GLOBAL – The Codex Alimentarius Committee on Food Hygiene (CCFH) has published a revised proposed draft guidance on the management of foodborne illness outbreaks linked to microbiological hazards whose work began in November 2017 at the 49th Session of CCFH.
The draft guidance, modified in response to stakeholder feedback, is meant to provide advice to food safety authorities on how to prepare for and handle outbreaks of foodborne illness with microbial origin.
It outlines how to communicate with international networks like the International Food Safety Authorities Network (INFOSAN) and, if necessary, notify the World Health Organization (WHO) per the International Health Regulations (IHR).
For the networks to be effective, the draft notes that it is essential that the participants know whom to contact, such as the contact details for the competent authorities, have familiarity with the system and structures, and use them regularly, even in the absence of a foodborne outbreak.
It is recommended that participants meet or hold audio/video conferences regularly to exchange experiences and best practices, evaluate the management of past outbreaks, and identify lessons learned.
In order to reduce the scope of outbreaks as much as feasible, the guidance discusses event preparedness, detection, and reaction.
During an outbreak investigation, the guidance makes recommendations on how new analytical technologies, such as genetic typing techniques (such as whole genome sequencing [WGS], multiple-locus variable number of tandem repeat analysis [MLVA], and multi-locus sequence typing [MLST]), should be used.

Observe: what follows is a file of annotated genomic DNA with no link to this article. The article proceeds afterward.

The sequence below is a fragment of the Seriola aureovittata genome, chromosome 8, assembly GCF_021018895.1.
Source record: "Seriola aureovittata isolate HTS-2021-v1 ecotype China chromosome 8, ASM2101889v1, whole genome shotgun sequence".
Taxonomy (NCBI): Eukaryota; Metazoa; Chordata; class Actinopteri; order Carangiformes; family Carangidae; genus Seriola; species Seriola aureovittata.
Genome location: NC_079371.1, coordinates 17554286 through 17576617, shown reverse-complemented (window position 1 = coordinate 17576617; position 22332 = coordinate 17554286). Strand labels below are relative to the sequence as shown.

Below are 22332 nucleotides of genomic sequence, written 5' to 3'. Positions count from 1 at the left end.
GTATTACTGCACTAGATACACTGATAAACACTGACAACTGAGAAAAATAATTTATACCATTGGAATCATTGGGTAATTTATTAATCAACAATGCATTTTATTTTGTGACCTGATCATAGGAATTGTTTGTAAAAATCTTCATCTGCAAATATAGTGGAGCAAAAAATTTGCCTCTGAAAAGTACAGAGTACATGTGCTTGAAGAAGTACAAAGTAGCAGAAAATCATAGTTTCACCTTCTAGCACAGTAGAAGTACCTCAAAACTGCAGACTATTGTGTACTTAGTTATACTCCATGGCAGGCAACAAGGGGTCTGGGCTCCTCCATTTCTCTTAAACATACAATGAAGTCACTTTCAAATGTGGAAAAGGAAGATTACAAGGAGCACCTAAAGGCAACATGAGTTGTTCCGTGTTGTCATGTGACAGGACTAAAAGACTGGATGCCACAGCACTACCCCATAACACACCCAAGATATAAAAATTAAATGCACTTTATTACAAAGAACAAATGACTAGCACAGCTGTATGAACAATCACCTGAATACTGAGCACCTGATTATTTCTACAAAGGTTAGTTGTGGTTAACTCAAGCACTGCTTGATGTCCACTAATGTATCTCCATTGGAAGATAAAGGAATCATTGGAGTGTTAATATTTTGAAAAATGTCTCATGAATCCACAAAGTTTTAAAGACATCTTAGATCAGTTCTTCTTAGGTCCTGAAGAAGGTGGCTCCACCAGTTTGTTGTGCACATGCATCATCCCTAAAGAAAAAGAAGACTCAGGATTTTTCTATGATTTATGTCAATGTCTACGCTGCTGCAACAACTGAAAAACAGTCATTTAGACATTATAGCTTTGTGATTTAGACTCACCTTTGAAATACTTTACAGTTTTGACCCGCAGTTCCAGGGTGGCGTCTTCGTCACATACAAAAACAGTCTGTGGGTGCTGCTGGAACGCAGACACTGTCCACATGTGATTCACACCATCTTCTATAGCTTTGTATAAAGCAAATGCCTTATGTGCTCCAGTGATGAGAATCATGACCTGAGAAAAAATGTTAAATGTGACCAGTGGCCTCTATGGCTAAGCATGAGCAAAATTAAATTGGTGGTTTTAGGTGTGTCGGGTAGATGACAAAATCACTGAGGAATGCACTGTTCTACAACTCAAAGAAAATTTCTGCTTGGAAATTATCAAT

WGS typing makes it possible to determine when isolates are highly related, and thereby enhances the ability to identify the source of an outbreak with a high degree of accuracy when used in conjunction with epidemiological data.
The method can also be used to identify genetic differences, virulence factors, and antimicrobial resistance mechanisms.
The implementation and use of WGS and the analysis of the WGS results require additional resources and capacity compared to other methods.
The guidance also discusses the responsibilities of local, national, and international food safety authorities as well as how they cooperate in formal network structures.
There are recommendations on how to work together and communicate with owners of food businesses and other stakeholders before, during, and after outbreaks of foodborne illness, as well as during post-outbreak activities and outbreak management assessments.
The information exchange should include where possible new signals from these sectors and follow-up on ongoing outbreaks, the use of preferably harmonized and standardized laboratory methods to allow comparability and sharing of laboratory data among human health, food control, and veterinary sectors.
It should also include tools for sharing surveillance data and epidemiological information such as databases or data-sharing sites, and tools for comparing and presenting data, such as a phylogenetic tree, (a branching diagram or “tree” showing the evolutionary relationships of the physical or genetic characteristics of the foodborne pathogen isolates at hand).
In addition, there should be an exchange of epidemiological data to evaluate the relevance of the source and to carry out trace-back investigations.
The maintenance of structures and techniques for network response reinforcement are also covered.
The current draft guidance makes references to a number of previously published Codex publications that deal with information exchange, risk analysis, microbiological risk assessment, and microbiological risk management.
According to the draft, in foodborne outbreaks involving zoonotic agents, the World Organization for Animal Health (OIE) standards for the prevention, detection, and control of zoonotic agents at the primary production stages should also be considered.